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Medic-ALL (09:01:2015)

POLIO: The "PAN" and the "PAIN" by Kayode Kuku

Just a few years ago “P-A-I-N’ was the acronym popularly used among medical students to recall the countries where Polio was endemic, but that changed a couple of years ago when the “I” which referred to the nation with the 2nd largest population in the world, India, left the likes of Pakistan, Afghanistan and Nigeria (P-A-N) on the list of countries that have never stopped Polio.

                            Nigeria aims to follow in the footsteps of India through increased government 
                           commitment and stakeholders support. Source: Global Polio Eradication Initiative website

It had been a much-anticipated moment as the World Health Organization notified the national authorities in India on 25 February 2012 that the country was officially removed from the list of countries with active transmission of endemic polio. This came weeks after India marked 12 months in which no Indian child had been paralyzed by polio. India has not seen a case since a 2-year-old girl in the state of West Bengal developed paralysis on 13 January 2011.

It is interesting to note that, as recent as 2009, India had the highest burden of polio cases in the world (741), more than the three other endemic countries combined. But the government resorted to extraordinary measures to reach children with the vaccine so much that the Polio eradication efforts became a most widely-recognized brand in India, with a Bollywood megastar as its public face.
Polio remains endemic in three countries – Afghanistan, Nigeria and Pakistan. Until poliovirus transmission is interrupted in these countries, all countries remain at risk of importation of polio, especially vulnerable countries (Cameroon, Equatorial Guinea, Ethiopia, Iraq, Somalia, Syrian Arab Republic) with weak public health and immunization services and travel or trade links to endemic countries. The circulating vaccine-derived poliovirus is causing an outbreak in Madagascar.

Polio (poliomyelitis) is a highly infectious disease caused by a virus. It invades the nervous system and leads to irreversible paralysis in a matter of hours. It can affect any age, but is commonly seen in children under-5 years of age. Polio is a crippling and potentially fatal infectious disease which spreads via person-to-person contact especially in conditions of poor hygiene and sanitation. The disease has no known cure, but there are safe and effective vaccines to protect against it. In the presence of adequate vaccination of a sufficient number of children against the polio virus, the virus is unable to find susceptible hosts to infect and subsequently dies out. The Polio vaccine, given multiple times, almost always protects a child for life.

The greatest challenge facing the countries yet to do away with Polio is probably the inability to reach children in certain parts of the country with the vaccine. For, instance the wild poliovirus (WPV) transmission in Nigeria is limited to a few states in the northern part of the African nation with the world’s 7th largest population. The country’s government is however eager to see the nation go in the way of India soon, as the last reported case of the wild poliovirus was in July 2014 while a single case of circulating vaccine-derived poliovirus type 2 has been reported in 2015 (May).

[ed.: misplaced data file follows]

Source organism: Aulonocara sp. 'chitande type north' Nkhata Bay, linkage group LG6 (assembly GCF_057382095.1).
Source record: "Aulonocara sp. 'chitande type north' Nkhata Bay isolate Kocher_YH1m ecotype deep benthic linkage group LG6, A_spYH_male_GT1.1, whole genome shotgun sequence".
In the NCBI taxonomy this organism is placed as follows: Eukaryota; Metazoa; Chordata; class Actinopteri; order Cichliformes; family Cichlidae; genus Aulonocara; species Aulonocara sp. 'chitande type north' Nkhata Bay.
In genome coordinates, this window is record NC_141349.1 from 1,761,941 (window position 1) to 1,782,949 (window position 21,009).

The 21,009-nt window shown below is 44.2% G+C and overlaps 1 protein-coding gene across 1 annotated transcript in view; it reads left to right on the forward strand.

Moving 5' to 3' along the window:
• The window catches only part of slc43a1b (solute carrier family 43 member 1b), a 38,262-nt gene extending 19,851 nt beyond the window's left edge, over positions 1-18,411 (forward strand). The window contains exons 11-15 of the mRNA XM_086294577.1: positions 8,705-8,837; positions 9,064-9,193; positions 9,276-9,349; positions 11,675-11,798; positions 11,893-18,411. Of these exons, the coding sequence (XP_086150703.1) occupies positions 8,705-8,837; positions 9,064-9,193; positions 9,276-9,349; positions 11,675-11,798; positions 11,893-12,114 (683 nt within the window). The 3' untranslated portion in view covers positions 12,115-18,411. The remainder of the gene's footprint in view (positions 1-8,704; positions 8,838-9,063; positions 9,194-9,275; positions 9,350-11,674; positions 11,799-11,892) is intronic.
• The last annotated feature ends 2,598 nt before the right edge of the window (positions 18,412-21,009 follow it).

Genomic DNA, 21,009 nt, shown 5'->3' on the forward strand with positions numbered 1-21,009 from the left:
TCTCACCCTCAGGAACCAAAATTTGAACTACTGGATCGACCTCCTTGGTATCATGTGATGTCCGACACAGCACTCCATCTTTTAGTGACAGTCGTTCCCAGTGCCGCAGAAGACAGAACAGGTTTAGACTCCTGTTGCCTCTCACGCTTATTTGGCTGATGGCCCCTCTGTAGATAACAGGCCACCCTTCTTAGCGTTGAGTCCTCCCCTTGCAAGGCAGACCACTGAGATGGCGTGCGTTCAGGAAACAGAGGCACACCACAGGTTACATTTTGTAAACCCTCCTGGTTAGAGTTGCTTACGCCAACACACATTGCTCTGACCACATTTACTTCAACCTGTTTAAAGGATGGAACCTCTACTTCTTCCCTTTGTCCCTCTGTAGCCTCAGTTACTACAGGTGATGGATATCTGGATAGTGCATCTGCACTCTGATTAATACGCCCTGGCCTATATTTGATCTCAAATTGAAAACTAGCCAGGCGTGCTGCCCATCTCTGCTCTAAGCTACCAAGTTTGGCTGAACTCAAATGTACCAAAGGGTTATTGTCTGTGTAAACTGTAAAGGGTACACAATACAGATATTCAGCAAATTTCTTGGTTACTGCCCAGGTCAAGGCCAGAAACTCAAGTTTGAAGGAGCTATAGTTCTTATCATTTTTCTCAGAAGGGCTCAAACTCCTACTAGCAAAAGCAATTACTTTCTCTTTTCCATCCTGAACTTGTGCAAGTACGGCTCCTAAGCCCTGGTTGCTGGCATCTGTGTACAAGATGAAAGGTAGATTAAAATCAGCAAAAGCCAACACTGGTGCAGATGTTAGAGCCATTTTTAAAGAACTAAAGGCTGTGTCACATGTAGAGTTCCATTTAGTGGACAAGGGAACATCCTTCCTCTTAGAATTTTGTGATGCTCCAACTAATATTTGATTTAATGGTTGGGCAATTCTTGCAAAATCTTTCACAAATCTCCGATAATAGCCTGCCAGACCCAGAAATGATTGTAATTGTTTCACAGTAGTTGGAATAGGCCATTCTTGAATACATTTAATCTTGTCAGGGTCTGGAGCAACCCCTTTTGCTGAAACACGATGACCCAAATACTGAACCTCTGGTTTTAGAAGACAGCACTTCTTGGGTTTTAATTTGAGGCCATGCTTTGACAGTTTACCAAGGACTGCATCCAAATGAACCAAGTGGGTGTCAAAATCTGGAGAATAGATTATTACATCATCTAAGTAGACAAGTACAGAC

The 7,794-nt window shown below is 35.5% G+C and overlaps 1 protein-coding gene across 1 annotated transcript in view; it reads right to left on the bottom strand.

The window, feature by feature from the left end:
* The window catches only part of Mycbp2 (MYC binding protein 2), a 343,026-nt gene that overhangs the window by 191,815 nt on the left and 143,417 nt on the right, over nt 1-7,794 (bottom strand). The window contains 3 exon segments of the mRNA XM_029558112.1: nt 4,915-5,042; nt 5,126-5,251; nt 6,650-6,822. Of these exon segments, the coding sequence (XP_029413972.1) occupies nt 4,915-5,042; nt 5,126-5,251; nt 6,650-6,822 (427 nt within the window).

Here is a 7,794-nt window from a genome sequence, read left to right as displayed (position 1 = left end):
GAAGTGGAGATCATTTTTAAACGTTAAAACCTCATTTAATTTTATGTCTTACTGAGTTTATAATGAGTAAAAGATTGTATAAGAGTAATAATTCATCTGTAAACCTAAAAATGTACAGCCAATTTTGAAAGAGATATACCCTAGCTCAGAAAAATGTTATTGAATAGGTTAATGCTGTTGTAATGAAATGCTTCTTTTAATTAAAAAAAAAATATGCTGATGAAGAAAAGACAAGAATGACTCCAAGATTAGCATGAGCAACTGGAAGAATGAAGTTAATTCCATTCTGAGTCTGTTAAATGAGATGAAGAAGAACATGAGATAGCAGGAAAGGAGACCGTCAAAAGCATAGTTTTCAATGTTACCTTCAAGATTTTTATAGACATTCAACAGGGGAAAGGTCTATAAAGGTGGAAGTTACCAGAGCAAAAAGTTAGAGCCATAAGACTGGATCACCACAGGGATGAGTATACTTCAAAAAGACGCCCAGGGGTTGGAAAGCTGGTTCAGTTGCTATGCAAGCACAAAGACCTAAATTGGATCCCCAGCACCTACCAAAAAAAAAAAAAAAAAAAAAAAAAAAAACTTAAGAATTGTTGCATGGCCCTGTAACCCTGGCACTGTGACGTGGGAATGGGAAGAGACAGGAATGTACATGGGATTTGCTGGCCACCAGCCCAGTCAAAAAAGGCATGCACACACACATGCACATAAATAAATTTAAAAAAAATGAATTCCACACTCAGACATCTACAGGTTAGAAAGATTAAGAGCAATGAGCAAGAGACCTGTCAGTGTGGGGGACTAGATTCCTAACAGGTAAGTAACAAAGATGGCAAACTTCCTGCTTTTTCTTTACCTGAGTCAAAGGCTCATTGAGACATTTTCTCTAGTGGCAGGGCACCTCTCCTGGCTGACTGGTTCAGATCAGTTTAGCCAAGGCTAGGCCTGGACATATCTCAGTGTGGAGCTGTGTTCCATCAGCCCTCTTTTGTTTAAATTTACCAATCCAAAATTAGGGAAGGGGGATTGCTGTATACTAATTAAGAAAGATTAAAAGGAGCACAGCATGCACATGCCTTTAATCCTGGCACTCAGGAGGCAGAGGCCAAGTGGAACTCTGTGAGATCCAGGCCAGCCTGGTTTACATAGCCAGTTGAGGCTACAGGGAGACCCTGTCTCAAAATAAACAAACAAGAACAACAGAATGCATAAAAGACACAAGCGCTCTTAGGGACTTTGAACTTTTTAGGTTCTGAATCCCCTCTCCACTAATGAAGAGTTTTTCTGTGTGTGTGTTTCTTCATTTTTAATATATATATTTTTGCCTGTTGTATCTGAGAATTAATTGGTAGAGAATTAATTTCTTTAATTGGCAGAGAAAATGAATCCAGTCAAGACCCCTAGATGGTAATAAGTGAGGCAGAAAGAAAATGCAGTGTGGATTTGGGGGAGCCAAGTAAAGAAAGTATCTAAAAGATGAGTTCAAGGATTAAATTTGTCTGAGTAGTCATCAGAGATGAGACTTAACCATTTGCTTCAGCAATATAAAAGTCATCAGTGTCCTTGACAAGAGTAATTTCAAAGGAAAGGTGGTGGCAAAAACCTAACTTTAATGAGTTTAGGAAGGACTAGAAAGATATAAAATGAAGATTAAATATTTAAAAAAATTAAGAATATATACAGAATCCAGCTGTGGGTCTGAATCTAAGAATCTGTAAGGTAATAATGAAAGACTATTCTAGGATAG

On the other hand while most parts of Afghanistan remain polio-free, most of the cases reported in the past year were due to poliovirus imported from neighboring Pakistan (which has 29 WPV1 cases reported this year, mainly in the Federal Administered Tribal Areas (FATA)) and presently there is ongoing transmission going on in Afghanistan, with a total number of wild polio virus 1 (WPV1) cases this year standing at eight.

                           Everyone has a unique role to play to protect the children 
                                   from polio. Source: Global Polio Eradication Initiative website

The progress observed in Nigeria is the result of incredible efforts from the National Polio Eradication Programme which is support by partners of the Global Polio Eradication Initiative. For years, Nigeria posed one of the greatest challenges to global eradication, with many children missed during vaccination campaigns in hard to access areas and low levels of campaign quality.  More children than ever before are being immunized, with data indicating that as many as more than 90% of children having received more than three doses of oral polio vaccine, including in traditional high-risk areas

The issue of increased insecurity in the northern part of the country has posed a significant challenge to eradication efforts in the past. In some areas, access remains an issue and strategies focus during and in-between campaigns to enhance immunity, including through special outreach in hard-to-reach communities, focus on internally-displaced person’s camps and providing additional health services in health camps.

Ending polio in Nigeria will be a victory for the country and for children everywhere and bring the world much closer to being polio-free. High quality surveillance and aggressive vaccination campaigns will continue to be key in the bid to eradicate the poliovirus in Nigeria as well as in Pakistan and Afghanistan.

Medic-ALL. Inc 2015


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